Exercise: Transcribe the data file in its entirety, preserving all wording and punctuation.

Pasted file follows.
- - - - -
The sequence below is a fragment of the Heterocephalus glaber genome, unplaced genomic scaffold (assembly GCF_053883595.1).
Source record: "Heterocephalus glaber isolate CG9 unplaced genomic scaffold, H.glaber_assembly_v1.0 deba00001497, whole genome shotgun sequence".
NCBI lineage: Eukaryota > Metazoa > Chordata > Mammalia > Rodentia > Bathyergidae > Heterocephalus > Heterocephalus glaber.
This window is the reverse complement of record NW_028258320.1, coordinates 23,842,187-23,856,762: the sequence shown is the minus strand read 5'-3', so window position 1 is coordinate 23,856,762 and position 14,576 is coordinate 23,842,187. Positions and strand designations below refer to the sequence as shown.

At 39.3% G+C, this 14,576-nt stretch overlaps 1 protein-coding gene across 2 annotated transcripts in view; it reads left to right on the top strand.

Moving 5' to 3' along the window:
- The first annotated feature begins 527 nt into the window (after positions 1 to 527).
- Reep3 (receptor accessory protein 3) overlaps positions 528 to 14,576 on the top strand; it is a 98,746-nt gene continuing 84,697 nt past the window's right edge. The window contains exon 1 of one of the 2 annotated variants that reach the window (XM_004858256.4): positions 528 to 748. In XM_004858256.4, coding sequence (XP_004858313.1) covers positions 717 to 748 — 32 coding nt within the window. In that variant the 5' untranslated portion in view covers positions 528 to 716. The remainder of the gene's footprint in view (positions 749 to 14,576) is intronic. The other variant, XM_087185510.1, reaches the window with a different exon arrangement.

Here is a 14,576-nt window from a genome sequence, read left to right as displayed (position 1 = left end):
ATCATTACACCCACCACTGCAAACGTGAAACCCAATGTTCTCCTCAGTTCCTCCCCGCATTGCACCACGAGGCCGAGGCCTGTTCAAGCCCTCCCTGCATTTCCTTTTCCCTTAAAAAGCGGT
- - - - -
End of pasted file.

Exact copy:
The sequence below is a fragment of the Heterocephalus glaber genome, unplaced genomic scaffold (assembly GCF_053883595.1).
Source record: "Heterocephalus glaber isolate CG9 unplaced genomic scaffold, H.glaber_assembly_v1.0 deba00001497, whole genome shotgun sequence".
NCBI lineage: Eukaryota > Metazoa > Chordata > Mammalia > Rodentia > Bathyergidae > Heterocephalus > Heterocephalus glaber.
This window is the reverse complement of record NW_028258320.1, coordinates 23,842,187-23,856,762: the sequence shown is the minus strand read 5'-3', so window position 1 is coordinate 23,856,762 and position 14,576 is coordinate 23,842,187. Positions and strand designations below refer to the sequence as shown.

At 39.3% G+C, this 14,576-nt stretch overlaps 1 protein-coding gene across 2 annotated transcripts in view; it reads left to right on the top strand.

Moving 5' to 3' along the window:
- The first annotated feature begins 527 nt into the window (after positions 1 to 527).
- Reep3 (receptor accessory protein 3) overlaps positions 528 to 14,576 on the top strand; it is a 98,746-nt gene continuing 84,697 nt past the window's right edge. The window contains exon 1 of one of the 2 annotated variants that reach the window (XM_004858256.4): positions 528 to 748. In XM_004858256.4, coding sequence (XP_004858313.1) covers positions 717 to 748 — 32 coding nt within the window. In that variant the 5' untranslated portion in view covers positions 528 to 716. The remainder of the gene's footprint in view (positions 749 to 14,576) is intronic. The other variant, XM_087185510.1, reaches the window with a different exon arrangement.

Here is a 14,576-nt window from a genome sequence, read left to right as displayed (position 1 = left end):
ATCATTACACCCACCACTGCAAACGTGAAACCCAATGTTCTCCTCAGTTCCTCCCCGCATTGCACCACGAGGCCGAGGCCTGTTCAAGCCCTCCCTGCATTTCCTTTTCCCTTAAAAAGCGGT